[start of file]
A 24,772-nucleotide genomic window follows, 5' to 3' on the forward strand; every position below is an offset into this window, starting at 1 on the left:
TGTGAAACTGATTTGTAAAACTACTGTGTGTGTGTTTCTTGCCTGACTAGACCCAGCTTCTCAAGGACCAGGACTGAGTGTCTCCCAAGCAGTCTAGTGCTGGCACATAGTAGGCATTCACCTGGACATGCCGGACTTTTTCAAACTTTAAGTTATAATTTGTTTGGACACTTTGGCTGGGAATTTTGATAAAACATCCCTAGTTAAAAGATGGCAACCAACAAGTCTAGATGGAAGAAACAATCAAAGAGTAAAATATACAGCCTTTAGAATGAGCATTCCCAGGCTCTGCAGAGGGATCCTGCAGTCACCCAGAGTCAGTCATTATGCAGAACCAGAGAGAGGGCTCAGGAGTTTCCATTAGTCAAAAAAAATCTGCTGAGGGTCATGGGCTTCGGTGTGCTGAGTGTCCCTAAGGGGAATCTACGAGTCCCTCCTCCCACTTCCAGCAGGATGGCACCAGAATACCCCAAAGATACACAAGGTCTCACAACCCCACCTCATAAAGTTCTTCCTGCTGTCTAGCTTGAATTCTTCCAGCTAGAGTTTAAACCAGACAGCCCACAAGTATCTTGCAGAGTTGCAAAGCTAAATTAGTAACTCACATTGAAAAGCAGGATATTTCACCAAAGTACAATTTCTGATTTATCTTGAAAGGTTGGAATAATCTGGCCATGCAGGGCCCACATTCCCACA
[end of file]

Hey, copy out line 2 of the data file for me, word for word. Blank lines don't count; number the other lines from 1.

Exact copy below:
TGTGAAACTGATTTGTAAAACTACTGTGTGTGTGTTTCTTGCCTGACTAGACCCAGCTTCTCAAGGACCAGGACTGAGTGTCTCCCAAGCAGTCTAGTGCTGGCACATAGTAGGCATTCACCTGGACATGCCGGACTTTTTCAAACTTTAAGTTATAATTTGTTTGGACACTTTGGCTGGGAATTTTGATAAAACATCCCTAGTTAAAAGATGGCAACCAACAAGTCTAGATGGAAGAAACAATCAAAGAGTAAAATATACAGCCTTTAGAATGAGCATTCCCAGGCTCTGCAGAGGGATCCTGCAGTCACCCAGAGTCAGTCATTATGCAGAACCAGAGAGAGGGCTCAGGAGTTTCCATTAGTCAAAAAAAATCTGCTGAGGGTCATGGGCTTCGGTGTGCTGAGTGTCCCTAAGGGGAATCTACGAGTCCCTCCTCCCACTTCCAGCAGGATGGCACCAGAATACCCCAAAGATACACAAGGTCTCACAACCCCACCTCATAAAGTTCTTCCTGCTGTCTAGCTTGAATTCTTCCAGCTAGAGTTTAAACCAGACAGCCCACAAGTATCTTGCAGAGTTGCAAAGCTAAATTAGTAACTCACATTGAAAAGCAGGATATTTCACCAAAGTACAATTTCTGATTTATCTTGAAAGGTTGGAATAATCTGGCCATGCAGGGCCCACATTCCCACA